- Is it possible from the technical side?
- Can you execute it with the intended functionality? Will it operate effectively?
- Can it be carried out the way you want and within the desired budget?
Proof of Concept Benefits
There are numerous advantages a product owner can gain by spending time on proof of concept (POC):
- reducing risks of investing in an unsuccessful project;
- identifying the possible roadblocks, including from the technical side;
- making better decisions early in the project’s lifecycle;
- determining how the product can address pivotal issues and user pain points;
- choosing the technology and features;
- understanding the final goals and aims;
- listing the success criteria;
- creating a delivery plan.
Proof of Concept Example & Use Case
Let’s sketch an example case. Say you have a running mid-sized e-commerce store. You notice that you have a visible drawdown in mobile conversions. People tend to buy more using desktop computers, and something stops them from making purchases using their smartphones.
“We need a mobile application!” Being full of enthusiasm that this is the optimal solution to your problem, you hurry to start planning a native application development project, which is usually a costly and time-consuming process.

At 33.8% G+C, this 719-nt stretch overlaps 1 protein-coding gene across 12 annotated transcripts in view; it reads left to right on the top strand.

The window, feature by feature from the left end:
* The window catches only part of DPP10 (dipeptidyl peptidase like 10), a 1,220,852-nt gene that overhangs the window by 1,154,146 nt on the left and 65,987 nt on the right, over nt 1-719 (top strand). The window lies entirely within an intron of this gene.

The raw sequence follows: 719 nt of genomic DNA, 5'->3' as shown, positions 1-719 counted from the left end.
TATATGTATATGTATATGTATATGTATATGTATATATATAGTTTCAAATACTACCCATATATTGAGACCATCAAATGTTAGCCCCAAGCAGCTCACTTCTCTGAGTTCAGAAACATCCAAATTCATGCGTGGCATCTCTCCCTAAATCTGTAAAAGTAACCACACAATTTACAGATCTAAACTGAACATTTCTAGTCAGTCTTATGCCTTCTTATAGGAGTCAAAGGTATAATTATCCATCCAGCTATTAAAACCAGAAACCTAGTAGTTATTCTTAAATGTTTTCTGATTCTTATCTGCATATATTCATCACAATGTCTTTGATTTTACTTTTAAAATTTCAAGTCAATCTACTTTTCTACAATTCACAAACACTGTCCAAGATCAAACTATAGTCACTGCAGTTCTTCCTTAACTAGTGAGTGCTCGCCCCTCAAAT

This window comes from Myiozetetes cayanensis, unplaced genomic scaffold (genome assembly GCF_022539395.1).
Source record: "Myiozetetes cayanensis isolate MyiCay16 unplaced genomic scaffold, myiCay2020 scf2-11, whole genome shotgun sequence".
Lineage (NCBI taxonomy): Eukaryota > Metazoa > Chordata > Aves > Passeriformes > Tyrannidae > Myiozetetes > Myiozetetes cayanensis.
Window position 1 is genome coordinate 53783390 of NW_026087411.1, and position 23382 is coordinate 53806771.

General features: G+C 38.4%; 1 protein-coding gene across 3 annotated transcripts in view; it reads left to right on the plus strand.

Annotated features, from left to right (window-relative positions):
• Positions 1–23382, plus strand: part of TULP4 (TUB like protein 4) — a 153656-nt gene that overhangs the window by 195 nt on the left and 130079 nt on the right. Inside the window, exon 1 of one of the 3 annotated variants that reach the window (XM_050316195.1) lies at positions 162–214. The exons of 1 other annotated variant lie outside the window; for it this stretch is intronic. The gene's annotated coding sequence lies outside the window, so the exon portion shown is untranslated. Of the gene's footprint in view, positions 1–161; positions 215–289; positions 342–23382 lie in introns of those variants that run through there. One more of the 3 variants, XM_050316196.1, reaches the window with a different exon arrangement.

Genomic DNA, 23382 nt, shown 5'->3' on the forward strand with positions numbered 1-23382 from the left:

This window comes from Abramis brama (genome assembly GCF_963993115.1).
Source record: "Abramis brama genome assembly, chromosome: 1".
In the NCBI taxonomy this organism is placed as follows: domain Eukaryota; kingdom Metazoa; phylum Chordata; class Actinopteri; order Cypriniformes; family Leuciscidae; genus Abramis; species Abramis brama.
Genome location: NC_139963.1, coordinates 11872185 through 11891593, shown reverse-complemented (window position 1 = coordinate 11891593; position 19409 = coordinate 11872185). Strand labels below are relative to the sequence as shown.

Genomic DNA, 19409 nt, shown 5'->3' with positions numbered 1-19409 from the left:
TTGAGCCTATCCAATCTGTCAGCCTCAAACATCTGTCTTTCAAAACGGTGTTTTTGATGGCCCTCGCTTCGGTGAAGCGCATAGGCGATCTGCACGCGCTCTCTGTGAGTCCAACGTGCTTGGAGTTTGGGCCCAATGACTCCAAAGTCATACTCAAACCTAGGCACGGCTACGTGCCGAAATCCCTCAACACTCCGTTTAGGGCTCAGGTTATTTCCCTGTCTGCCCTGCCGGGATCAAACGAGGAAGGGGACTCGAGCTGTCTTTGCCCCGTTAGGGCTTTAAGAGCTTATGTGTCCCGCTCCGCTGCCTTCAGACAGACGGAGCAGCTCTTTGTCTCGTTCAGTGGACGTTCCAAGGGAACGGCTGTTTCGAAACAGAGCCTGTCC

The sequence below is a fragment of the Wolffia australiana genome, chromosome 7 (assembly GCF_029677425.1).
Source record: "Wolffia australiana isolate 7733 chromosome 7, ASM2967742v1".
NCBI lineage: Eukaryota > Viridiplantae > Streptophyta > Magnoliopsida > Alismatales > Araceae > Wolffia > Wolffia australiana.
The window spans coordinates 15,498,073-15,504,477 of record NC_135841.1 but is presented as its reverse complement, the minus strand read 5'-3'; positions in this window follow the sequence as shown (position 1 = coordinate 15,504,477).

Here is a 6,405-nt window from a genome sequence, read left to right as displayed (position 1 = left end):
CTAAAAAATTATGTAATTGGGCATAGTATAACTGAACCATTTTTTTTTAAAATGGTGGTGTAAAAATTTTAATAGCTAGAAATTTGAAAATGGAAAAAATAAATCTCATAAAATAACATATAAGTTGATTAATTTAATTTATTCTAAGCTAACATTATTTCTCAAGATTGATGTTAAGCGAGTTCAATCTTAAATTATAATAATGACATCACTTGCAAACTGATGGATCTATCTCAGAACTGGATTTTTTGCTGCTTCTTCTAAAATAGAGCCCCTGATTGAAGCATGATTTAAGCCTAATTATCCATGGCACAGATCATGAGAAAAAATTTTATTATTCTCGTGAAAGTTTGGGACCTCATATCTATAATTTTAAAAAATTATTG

But when the product is finally launched, there’s a big chance that you will realize that it’s too hard to get your users who shop in your store only once a month to actually go to the App Store and download the application to their device. They hesitate to do so because they don’t want to clog their smartphone’s memory with an app they won’t use regularly. And your mobile conversions didn’t show a visible boost.
Why did you need to go through the proof of concept in this scenario? If you’d done your research, you could have discovered that your mid-sized e-commerce store doesn’t need a downloadable app (at least not now). Maybe creating a fast browser-run PWA that’s well-polished in terms of UX/UI would be enough. It would have been cheaper and faster.
After all, PWAs allow for a smooth user experience from a mobile browser and can be added to the home screen as an app-like short link if the customer wants without taking up much device space. Such proof of concept examples demonstrate that comparing a mobile app vs mobile website and their pros and cons prior to decision-making could have made a difference.
Keep reading: Types of Mobile Apps: Native, Hybrid, Web and PWAs